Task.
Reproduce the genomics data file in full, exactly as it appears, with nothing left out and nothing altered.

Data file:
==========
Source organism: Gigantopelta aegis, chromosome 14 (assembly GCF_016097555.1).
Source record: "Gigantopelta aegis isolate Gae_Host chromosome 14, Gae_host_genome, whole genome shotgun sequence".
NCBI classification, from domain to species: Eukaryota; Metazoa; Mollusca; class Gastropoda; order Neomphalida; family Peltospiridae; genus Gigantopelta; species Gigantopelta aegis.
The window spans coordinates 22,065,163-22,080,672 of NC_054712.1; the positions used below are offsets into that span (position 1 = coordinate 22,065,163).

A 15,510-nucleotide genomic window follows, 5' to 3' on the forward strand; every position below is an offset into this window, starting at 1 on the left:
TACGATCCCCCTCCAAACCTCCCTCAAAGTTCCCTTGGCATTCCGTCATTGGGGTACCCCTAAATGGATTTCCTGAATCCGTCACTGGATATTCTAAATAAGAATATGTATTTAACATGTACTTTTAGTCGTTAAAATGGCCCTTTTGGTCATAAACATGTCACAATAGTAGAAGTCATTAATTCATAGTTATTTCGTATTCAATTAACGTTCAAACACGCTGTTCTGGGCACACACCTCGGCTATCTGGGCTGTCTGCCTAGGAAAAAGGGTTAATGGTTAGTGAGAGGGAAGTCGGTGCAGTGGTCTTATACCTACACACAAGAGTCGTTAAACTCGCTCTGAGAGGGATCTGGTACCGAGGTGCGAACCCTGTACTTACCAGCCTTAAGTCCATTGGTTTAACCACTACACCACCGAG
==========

Source organism: Gigantopelta aegis, chromosome 14 (assembly GCF_016097555.1).
Source record: "Gigantopelta aegis isolate Gae_Host chromosome 14, Gae_host_genome, whole genome shotgun sequence".
NCBI classification, from domain to species: Eukaryota; Metazoa; Mollusca; class Gastropoda; order Neomphalida; family Peltospiridae; genus Gigantopelta; species Gigantopelta aegis.
The window spans coordinates 22,065,163-22,080,672 of NC_054712.1; the positions used below are offsets into that span (position 1 = coordinate 22,065,163).

A 15,510-nucleotide genomic window follows, 5' to 3' on the forward strand; every position below is an offset into this window, starting at 1 on the left:
TACGATCCCCCTCCAAACCTCCCTCAAAGTTCCCTTGGCATTCCGTCATTGGGGTACCCCTAAATGGATTTCCTGAATCCGTCACTGGATATTCTAAATAAGAATATGTATTTAACATGTACTTTTAGTCGTTAAAATGGCCCTTTTGGTCATAAACATGTCACAATAGTAGAAGTCATTAATTCATAGTTATTTCGTATTCAATTAACGTTCAAACACGCTGTTCTGGGCACACACCTCGGCTATCTGGGCTGTCTGCCTAGGAAAAAGGGTTAATGGTTAGTGAGAGGGAAGTCGGTGCAGTGGTCTTATACCTACACACAAGAGTCGTTAAACTCGCTCTGAGAGGGATCTGGTACCGAGGTGCGAACCCTGTACTTACCAGCCTTAAGTCCATTGGTTTAACCACTACACCACCGAG